Abstract

Strongly coupled land–atmosphere data assimilation has not yet been implemented into operational numerical weather prediction (NWP) systems. Up to now, upper-air measurements have been assimilated mainly in atmospheric analyses, while land and near-surface data have been assimilated mainly into land surface models. Thus, this study aims to explore the benefits of assimilating atmospheric and land surface observations within the framework of strongly coupled data assimilation. Specifically, we added soil moisture as a control state within the ensemble Kalman filter (EnKF)-based Gridpoint Statistical Interpolation (GSI) and conducted a series of numerical experiments through the assimilation of 2-m temperature/humidity and in situ surface soil moisture data along with conventional atmospheric measurements such as radiosondes into the Weather Research and Forecasting (WRF) Model with the Noah land surface model. The verification against in situ measurements and analyses show that compared to the assimilation of conventional data, adding soil moisture as a control state and assimilating 2-m humidity can bring additional benefits to analyses and forecasts. The impact of assimilating 2-m temperature (surface soil moisture) data is positive mainly on the temperature (soil moisture) analyses but on average marginal for other variables. On average, below 750 hPa, verification against the NCEP analysis indicates that the respective RMSE reduction in the forecasts of temperature and humidity is 5% and 2% for assimilating conventional data; 10% and 5% for including soil moisture as a control state; and 16% and 11% for simultaneously adding soil moisture as a control state and assimilating 2-m humidity data.

1. Introduction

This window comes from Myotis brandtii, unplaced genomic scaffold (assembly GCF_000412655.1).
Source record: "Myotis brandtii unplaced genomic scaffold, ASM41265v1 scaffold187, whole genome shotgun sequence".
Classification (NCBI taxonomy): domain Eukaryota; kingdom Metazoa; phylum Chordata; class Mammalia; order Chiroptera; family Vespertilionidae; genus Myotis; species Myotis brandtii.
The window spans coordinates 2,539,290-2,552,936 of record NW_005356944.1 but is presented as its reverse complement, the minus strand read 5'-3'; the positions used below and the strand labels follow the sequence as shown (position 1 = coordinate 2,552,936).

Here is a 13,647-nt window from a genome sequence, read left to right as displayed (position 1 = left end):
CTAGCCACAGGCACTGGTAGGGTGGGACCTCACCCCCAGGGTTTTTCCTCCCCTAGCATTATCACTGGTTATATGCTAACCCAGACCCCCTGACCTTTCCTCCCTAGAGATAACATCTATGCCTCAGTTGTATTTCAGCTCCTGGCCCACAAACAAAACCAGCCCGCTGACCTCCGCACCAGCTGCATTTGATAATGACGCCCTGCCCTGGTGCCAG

Over land, conventional data such as in situ surface weather observations and radiosondes are routinely incorporated in numerical weather prediction (NWP). Among various types of conventional observations, surface temperature and humidity are closely intertwined with land surface soil moisture, which is considered the most critical variable in land surface modeling (Santanello et al. 2019; Lin and Pu 2018). Soil moisture directly affects near-surface temperature and humidity forecasts via estimates of sensible and latent heat fluxes. However, in current NWP practices, conventional data are assimilated mainly within the atmospheric component where atmospheric variables such as temperature, humidity, winds, and pressure are used as control analysis states while land surface soil moisture is not. To further improve near-surface weather forecasts and land–atmosphere interactions within NWP, researchers and operational centers have been studying and implementing coupled data assimilation (e.g., Duerinckx et al. 2017; de Rosnay et al. 2013; Carrera et al. 2019; Munoz-Sabater et al. 2019). In almost all cases, assimilation of both land surface and atmospheric observations has been done in a framework of weakly coupled data assimilation (WCDA), with which land surface and atmospheric data analyses are performed separately. In contrast, the idea of strongly coupled data assimilation (SCDA) in NWP is relatively new and has not yet been implemented into any operational system to date. SCDA requires the estimation of cross-model error covariance and the simultaneous assimilation of both land and atmospheric measurements (Penny et al. 2017; Penny and Hamill 2017). In a previous study (Lin and Pu 2019), we found that SCDA has the potential to mitigate discrepancies between the interface of land–atmosphere data analysis and maximize the impact of land–atmosphere observations.